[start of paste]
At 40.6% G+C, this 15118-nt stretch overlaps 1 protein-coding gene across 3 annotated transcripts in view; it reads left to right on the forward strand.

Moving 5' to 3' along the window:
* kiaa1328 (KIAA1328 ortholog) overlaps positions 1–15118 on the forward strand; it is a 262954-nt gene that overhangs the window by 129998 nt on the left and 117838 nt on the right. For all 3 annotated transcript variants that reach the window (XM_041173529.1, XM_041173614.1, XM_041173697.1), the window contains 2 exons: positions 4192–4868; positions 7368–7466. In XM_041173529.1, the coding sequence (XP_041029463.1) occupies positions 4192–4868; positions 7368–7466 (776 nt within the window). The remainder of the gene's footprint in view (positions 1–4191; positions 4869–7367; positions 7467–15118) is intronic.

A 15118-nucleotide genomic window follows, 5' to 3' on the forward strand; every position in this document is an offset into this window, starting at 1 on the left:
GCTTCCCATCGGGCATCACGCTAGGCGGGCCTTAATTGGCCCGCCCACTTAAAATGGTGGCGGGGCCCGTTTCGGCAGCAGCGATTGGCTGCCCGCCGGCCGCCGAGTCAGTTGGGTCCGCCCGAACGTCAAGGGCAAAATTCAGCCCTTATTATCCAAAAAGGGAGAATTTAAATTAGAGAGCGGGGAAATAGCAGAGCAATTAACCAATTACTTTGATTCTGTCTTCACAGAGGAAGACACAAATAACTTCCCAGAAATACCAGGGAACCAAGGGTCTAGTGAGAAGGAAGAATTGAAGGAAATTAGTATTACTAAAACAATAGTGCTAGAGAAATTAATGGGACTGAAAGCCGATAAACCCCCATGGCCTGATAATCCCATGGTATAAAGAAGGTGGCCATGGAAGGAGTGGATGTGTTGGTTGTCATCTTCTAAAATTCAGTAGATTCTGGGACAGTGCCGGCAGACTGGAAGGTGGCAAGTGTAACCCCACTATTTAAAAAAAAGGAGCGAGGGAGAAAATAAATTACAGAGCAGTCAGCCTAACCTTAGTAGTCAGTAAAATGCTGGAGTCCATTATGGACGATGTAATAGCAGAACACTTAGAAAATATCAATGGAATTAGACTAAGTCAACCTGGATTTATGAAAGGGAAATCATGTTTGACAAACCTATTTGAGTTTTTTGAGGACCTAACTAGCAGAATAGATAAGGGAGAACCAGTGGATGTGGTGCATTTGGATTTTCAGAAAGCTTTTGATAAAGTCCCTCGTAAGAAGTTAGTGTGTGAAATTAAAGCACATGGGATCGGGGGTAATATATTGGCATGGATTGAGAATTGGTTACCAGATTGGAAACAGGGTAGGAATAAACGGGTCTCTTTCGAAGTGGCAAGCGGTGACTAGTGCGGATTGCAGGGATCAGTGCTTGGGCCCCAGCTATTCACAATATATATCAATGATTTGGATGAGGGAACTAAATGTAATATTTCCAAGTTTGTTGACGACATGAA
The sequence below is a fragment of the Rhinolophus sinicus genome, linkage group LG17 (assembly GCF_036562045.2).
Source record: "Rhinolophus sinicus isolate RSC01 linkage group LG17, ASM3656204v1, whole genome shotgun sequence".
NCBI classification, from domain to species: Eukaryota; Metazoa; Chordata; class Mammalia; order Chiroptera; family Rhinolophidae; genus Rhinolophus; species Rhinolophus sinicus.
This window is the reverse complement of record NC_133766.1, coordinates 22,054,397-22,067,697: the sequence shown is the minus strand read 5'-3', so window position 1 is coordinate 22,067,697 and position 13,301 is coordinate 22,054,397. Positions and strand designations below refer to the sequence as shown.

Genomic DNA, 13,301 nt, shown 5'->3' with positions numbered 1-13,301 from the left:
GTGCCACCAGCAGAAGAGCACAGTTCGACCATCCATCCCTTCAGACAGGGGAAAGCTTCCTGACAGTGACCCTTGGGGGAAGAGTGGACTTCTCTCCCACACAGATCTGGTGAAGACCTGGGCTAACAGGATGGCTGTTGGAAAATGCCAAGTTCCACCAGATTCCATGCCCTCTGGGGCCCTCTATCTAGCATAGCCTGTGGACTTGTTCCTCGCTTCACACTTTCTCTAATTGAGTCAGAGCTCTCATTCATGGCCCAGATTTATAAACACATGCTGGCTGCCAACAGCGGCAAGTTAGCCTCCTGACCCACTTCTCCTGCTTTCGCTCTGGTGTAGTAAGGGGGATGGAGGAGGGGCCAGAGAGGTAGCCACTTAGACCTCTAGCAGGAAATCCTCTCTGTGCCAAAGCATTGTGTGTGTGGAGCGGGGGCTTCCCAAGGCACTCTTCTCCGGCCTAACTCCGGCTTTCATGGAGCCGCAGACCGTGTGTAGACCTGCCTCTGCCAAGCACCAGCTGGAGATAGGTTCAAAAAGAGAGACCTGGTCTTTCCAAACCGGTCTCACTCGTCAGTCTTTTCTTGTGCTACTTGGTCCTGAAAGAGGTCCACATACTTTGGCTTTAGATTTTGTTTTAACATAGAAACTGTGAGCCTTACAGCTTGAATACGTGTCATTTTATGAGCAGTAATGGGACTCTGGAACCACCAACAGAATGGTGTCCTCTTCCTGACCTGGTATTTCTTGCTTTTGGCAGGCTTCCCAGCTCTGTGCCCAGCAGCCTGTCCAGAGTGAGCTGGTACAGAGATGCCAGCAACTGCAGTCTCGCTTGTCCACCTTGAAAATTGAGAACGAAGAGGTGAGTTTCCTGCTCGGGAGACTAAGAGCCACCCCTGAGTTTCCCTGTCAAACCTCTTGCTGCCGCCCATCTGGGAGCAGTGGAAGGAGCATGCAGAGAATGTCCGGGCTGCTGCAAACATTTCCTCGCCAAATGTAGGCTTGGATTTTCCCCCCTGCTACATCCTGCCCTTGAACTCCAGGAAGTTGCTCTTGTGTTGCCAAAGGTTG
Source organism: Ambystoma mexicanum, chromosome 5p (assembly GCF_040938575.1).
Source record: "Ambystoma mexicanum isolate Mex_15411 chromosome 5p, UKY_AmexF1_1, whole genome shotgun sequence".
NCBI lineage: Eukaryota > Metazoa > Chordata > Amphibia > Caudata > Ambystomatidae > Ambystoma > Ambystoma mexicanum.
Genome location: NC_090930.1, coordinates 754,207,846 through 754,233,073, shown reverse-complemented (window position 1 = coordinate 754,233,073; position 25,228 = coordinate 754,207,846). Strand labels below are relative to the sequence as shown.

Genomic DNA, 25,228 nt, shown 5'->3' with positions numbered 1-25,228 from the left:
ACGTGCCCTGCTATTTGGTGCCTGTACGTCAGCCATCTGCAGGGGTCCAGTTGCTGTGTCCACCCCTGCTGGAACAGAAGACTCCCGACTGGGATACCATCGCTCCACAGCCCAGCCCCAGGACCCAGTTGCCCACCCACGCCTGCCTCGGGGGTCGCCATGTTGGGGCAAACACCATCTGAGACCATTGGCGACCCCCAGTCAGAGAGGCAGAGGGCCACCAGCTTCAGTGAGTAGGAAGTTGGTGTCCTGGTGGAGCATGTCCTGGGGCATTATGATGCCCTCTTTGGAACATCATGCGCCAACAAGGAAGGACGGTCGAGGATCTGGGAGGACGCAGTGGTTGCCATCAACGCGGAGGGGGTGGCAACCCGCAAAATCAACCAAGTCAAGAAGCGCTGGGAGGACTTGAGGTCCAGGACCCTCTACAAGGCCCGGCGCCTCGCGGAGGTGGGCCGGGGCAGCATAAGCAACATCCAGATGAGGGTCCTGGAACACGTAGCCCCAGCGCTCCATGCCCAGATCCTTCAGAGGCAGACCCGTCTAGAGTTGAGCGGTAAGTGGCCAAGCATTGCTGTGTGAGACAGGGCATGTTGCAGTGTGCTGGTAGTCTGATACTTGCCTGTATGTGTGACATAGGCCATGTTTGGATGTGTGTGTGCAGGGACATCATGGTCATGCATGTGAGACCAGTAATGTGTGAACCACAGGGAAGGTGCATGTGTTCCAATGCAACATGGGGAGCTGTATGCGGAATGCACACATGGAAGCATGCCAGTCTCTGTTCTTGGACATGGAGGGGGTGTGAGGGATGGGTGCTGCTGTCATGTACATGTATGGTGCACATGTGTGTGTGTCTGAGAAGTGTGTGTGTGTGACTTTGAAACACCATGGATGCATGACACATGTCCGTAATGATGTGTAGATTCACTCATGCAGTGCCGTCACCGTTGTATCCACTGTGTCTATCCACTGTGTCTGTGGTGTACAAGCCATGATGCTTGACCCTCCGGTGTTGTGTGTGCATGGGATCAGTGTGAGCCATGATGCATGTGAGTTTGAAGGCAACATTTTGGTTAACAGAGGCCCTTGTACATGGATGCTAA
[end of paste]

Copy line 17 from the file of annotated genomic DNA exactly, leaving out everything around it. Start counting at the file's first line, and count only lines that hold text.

ACGTGCCCTGCTATTTGGTGCCTGTACGTCAGCCATCTGCAGGGGTCCAGTTGCTGTGTCCACCCCTGCTGGAACAGAAGACTCCCGACTGGGATACCATCGCTCCACAGCCCAGCCCCAGGACCCAGTTGCCCACCCACGCCTGCCTCGGGGGTCGCCATGTTGGGGCAAACACCATCTGAGACCATTGGCGACCCCCAGTCAGAGAGGCAGAGGGCCACCAGCTTCAGTGAGTAGGAAGTTGGTGTCCTGGTGGAGCATGTCCTGGGGCATTATGATGCCCTCTTTGGAACATCATGCGCCAACAAGGAAGGACGGTCGAGGATCTGGGAGGACGCAGTGGTTGCCATCAACGCGGAGGGGGTGGCAACCCGCAAAATCAACCAAGTCAAGAAGCGCTGGGAGGACTTGAGGTCCAGGACCCTCTACAAGGCCCGGCGCCTCGCGGAGGTGGGCCGGGGCAGCATAAGCAACATCCAGATGAGGGTCCTGGAACACGTAGCCCCAGCGCTCCATGCCCAGATCCTTCAGAGGCAGACCCGTCTAGAGTTGAGCGGTAAGTGGCCAAGCATTGCTGTGTGAGACAGGGCATGTTGCAGTGTGCTGGTAGTCTGATACTTGCCTGTATGTGTGACATAGGCCATGTTTGGATGTGTGTGTGCAGGGACATCATGGTCATGCATGTGAGACCAGTAATGTGTGAACCACAGGGAAGGTGCATGTGTTCCAATGCAACATGGGGAGCTGTATGCGGAATGCACACATGGAAGCATGCCAGTCTCTGTTCTTGGACATGGAGGGGGTGTGAGGGATGGGTGCTGCTGTCATGTACATGTATGGTGCACATGTGTGTGTGTCTGAGAAGTGTGTGTGTGTGACTTTGAAACACCATGGATGCATGACACATGTCCGTAATGATGTGTAGATTCACTCATGCAGTGCCGTCACCGTTGTATCCACTGTGTCTATCCACTGTGTCTGTGGTGTACAAGCCATGATGCTTGACCCTCCGGTGTTGTGTGTGCATGGGATCAGTGTGAGCCATGATGCATGTGAGTTTGAAGGCAACATTTTGGTTAACAGAGGCCCTTGTACATGGATGCTAA